At 8:20 PM on Sunday night, the Dallas Cowboys and New York Jets played a hard-fought, injury plagued game which saw the Cowboys try to play defense with two corners at times. This game, which honestly we should have expected to lose, was a good game.
Obviously, the outcome isn't what we as Cowboys fans want. Especially not with a two-touchdown lead in the fourth quarter and an opportunity to make a statement (apparently you can do that in the first game of the season and hope it lasts for fifteen more games). But sometimes it's good to take a deep breath and look at what was accomplished.
Our defense kept the Jets, those Jets whose fans like to think have an all-world line, to right around three yards a carry after being gashed game after game in the preseason. That's called progress. That same defense, which was down to 2.5 corners for a good portion of the game (Jenkins' gutty, gimpy performance making up the half) and they managed to keep the Jets from completely eviscerating what was left with the likes of Santonio Holmes and Plaxico Burress. I like to think that pulling that off against one of the top teams in the game (minus a hot-and-cold QB, ironically) with minimal offseason and time to install Rob Ryan's defense is miraculous, amazing, or whatever other adjective you like.
That defense, which was decimated in the secondary, gave up 20 points. That's it. Just think about that for a second. If we can get these players on the field and clean up our special teams, Tony Romo can become a "bus driver." This defense, when healthy, can become one of the top units in the league. Everyone is playing their hardest to make the most out of the opportunities. Obviously, we can expect to go after some corners/safeties in the upcoming draft. I expect ChiaCrack to keep an eye on all of the good ones for us.
The offense? That same offense with the shaky o-line and only two wide receivers? They toasted a top unit all night long. Obviously, injuries again got in the way (Dez looked like he could have a 300 yard receiving day, he was so dominant). Then the players got tired (those penalties and mental errors near the end, especially on the o-line) and it killed our momentum. But there came Jason Witten, making a huge play to turn the tide wholly in our favor and give us the chance to ice the game.
So we criticize him for not running through the tackle to finish off the run. Obviously, we expect him to be completely unstoppable. To drag linebackers five yards, get his helmet knocked off and then keep running, and to generally be the 80 catch, 1000 yard reception machine who scores a handful of TDs each year while reminding us that he's the best TE in the game. He may not be the best receiver, but as far as playing the position, you'll find no better.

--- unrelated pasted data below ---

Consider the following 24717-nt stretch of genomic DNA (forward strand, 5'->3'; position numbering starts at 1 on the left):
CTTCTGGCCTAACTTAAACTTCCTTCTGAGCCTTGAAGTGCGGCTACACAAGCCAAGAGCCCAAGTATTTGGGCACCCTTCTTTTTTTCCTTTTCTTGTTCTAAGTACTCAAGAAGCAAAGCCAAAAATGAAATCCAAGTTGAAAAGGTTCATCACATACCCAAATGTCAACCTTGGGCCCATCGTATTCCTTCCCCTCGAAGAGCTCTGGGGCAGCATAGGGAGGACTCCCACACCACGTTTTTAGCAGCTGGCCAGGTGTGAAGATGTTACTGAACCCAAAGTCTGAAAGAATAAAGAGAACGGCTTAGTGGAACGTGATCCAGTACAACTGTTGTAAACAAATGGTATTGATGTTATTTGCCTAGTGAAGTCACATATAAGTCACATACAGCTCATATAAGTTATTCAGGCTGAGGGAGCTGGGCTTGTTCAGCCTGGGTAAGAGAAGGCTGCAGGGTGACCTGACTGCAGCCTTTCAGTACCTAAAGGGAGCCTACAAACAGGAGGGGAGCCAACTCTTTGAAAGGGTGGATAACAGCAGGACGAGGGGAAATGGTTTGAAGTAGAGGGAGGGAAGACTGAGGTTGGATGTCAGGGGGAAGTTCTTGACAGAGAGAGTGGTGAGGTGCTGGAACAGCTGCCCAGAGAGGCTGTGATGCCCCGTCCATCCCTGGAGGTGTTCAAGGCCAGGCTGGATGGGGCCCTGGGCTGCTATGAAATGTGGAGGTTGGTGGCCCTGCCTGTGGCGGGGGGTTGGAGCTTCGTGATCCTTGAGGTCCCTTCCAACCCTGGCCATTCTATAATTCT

Then Tony Romo tried to make his magic happen. The kind of magic where a bad snap is kicked twenty yards the other way, only for him to run it back the other way for positive yardage. The kind of magic where he evades four rushers, spinning and dipping, before tossing a touchdown to a wide-open receiver. The same kind of magic that can go horribly wrong. He fumbles the ball trying to finish the play and while hindsight is 20-20, I saw the same hole as it was happening and I thought "no way, is he going to do it?" I bet most of you did, too.
The defense keeps plugging along as if there was no change in momentum. The special teams couldn't pull it off. They couldn't execute properly when everything was going the Jets' way and that tied the game. Out trots the offense with just enough time for Romo to work his magic and still be the hero like we know he loves to. The only problem is that he threw it to the wrong guy. We may never know for certain if Dez was supposed to come back for it, but he couldn't tackle Revis and he certainly couldn't run a route properly.
Nick Folk does that thing he used to do for us and suddenly an upset win becomes an upsetting loss. We all blow our lids and want to throw everyone under the bus. Especially everyone named Tony Romo and Jason Garret, because someone has to be blamed. How could we have lost the game we were never supposed to win? But it's just one game. It's the first game and there's a silver lining.
Young players are making plays. Sean Lee is positioning himself for a breakout, Pro Bowl, All-Pro caliber season. It doesn't matter if we keep losing, but he is who we thought he was. The quick-reacting, play-making, should've been picked in the first round linebacker who is always (and I mean always) around the ball. The sky is the limit for him and judging by the interception he made, that's exactly where he's headed.
Tony Romo got destroyed. He did exactly what we've always wanted him to do when he "cost" us a game. He took the loss to heart. There would be no mention of how it would be a good life if this was the worst thing that ever happened to him.
There was a shock, an acceptance, and hopefully a switch being flipped in his head. The eternal optimist in me sees this as Romo's opportunity to understand that the difference between a Super Bowl and having to tell people why he fumbled the snap on a kick is him staying focused and calm.
Maybe he'll see what he accomplished that night and realize that this team has so much talent that if he just lets the play come to him rather than trying to make it, he can pilot this juggernaut of an offense to a Super Bowl...with the help of a defense that could keep getting better, of course.
We may not get to the promised land this year, if we choose to believe that what we saw in the fourth quarter was the norm. But if we take the majority of the game for what it was - a remarkable performance by a bunch of the right kinds of guys - then maybe, just maybe, we can make the playoffs. Anything can happen from there.